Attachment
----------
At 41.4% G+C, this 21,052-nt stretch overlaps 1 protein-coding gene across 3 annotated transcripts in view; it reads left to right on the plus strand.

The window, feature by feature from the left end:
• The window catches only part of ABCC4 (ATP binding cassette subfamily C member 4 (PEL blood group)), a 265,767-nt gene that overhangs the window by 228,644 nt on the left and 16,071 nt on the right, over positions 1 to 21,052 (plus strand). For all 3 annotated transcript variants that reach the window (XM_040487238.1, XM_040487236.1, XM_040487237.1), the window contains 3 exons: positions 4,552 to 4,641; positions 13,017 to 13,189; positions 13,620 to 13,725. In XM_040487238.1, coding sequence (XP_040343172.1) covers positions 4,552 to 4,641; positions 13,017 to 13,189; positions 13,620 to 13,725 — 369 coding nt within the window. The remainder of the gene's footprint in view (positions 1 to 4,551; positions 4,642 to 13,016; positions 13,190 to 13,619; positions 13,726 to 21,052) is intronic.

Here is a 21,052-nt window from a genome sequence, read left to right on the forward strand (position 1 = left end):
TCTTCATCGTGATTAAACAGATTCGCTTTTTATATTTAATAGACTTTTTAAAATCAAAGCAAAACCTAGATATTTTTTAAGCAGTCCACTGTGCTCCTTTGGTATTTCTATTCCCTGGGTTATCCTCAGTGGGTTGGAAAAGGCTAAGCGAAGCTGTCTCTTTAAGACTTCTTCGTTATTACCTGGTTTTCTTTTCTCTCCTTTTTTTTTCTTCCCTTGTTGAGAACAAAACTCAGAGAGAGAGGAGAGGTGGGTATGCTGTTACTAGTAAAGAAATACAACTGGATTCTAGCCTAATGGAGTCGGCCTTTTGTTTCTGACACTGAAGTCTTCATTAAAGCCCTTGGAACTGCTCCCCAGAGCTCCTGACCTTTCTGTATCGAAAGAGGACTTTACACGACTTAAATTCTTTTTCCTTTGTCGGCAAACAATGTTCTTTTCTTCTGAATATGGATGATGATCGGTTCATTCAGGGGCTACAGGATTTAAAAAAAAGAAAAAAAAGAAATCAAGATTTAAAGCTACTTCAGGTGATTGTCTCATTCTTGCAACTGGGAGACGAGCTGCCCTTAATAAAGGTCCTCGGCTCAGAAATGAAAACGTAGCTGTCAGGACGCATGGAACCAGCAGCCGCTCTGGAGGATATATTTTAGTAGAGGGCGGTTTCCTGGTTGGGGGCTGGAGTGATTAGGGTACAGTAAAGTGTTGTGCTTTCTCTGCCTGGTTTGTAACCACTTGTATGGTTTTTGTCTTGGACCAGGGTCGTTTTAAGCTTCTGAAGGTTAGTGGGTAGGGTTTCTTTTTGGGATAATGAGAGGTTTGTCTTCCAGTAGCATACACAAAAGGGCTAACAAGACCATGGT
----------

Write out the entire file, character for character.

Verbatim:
At 41.4% G+C, this 21,052-nt stretch overlaps 1 protein-coding gene across 3 annotated transcripts in view; it reads left to right on the plus strand.

The window, feature by feature from the left end:
• The window catches only part of ABCC4 (ATP binding cassette subfamily C member 4 (PEL blood group)), a 265,767-nt gene that overhangs the window by 228,644 nt on the left and 16,071 nt on the right, over positions 1 to 21,052 (plus strand). For all 3 annotated transcript variants that reach the window (XM_040487238.1, XM_040487236.1, XM_040487237.1), the window contains 3 exons: positions 4,552 to 4,641; positions 13,017 to 13,189; positions 13,620 to 13,725. In XM_040487238.1, coding sequence (XP_040343172.1) covers positions 4,552 to 4,641; positions 13,017 to 13,189; positions 13,620 to 13,725 — 369 coding nt within the window. The remainder of the gene's footprint in view (positions 1 to 4,551; positions 4,642 to 13,016; positions 13,190 to 13,619; positions 13,726 to 21,052) is intronic.

Here is a 21,052-nt window from a genome sequence, read left to right on the forward strand (position 1 = left end):
TCTTCATCGTGATTAAACAGATTCGCTTTTTATATTTAATAGACTTTTTAAAATCAAAGCAAAACCTAGATATTTTTTAAGCAGTCCACTGTGCTCCTTTGGTATTTCTATTCCCTGGGTTATCCTCAGTGGGTTGGAAAAGGCTAAGCGAAGCTGTCTCTTTAAGACTTCTTCGTTATTACCTGGTTTTCTTTTCTCTCCTTTTTTTTTCTTCCCTTGTTGAGAACAAAACTCAGAGAGAGAGGAGAGGTGGGTATGCTGTTACTAGTAAAGAAATACAACTGGATTCTAGCCTAATGGAGTCGGCCTTTTGTTTCTGACACTGAAGTCTTCATTAAAGCCCTTGGAACTGCTCCCCAGAGCTCCTGACCTTTCTGTATCGAAAGAGGACTTTACACGACTTAAATTCTTTTTCCTTTGTCGGCAAACAATGTTCTTTTCTTCTGAATATGGATGATGATCGGTTCATTCAGGGGCTACAGGATTTAAAAAAAAGAAAAAAAAGAAATCAAGATTTAAAGCTACTTCAGGTGATTGTCTCATTCTTGCAACTGGGAGACGAGCTGCCCTTAATAAAGGTCCTCGGCTCAGAAATGAAAACGTAGCTGTCAGGACGCATGGAACCAGCAGCCGCTCTGGAGGATATATTTTAGTAGAGGGCGGTTTCCTGGTTGGGGGCTGGAGTGATTAGGGTACAGTAAAGTGTTGTGCTTTCTCTGCCTGGTTTGTAACCACTTGTATGGTTTTTGTCTTGGACCAGGGTCGTTTTAAGCTTCTGAAGGTTAGTGGGTAGGGTTTCTTTTTGGGATAATGAGAGGTTTGTCTTCCAGTAGCATACACAAAAGGGCTAACAAGACCATGGT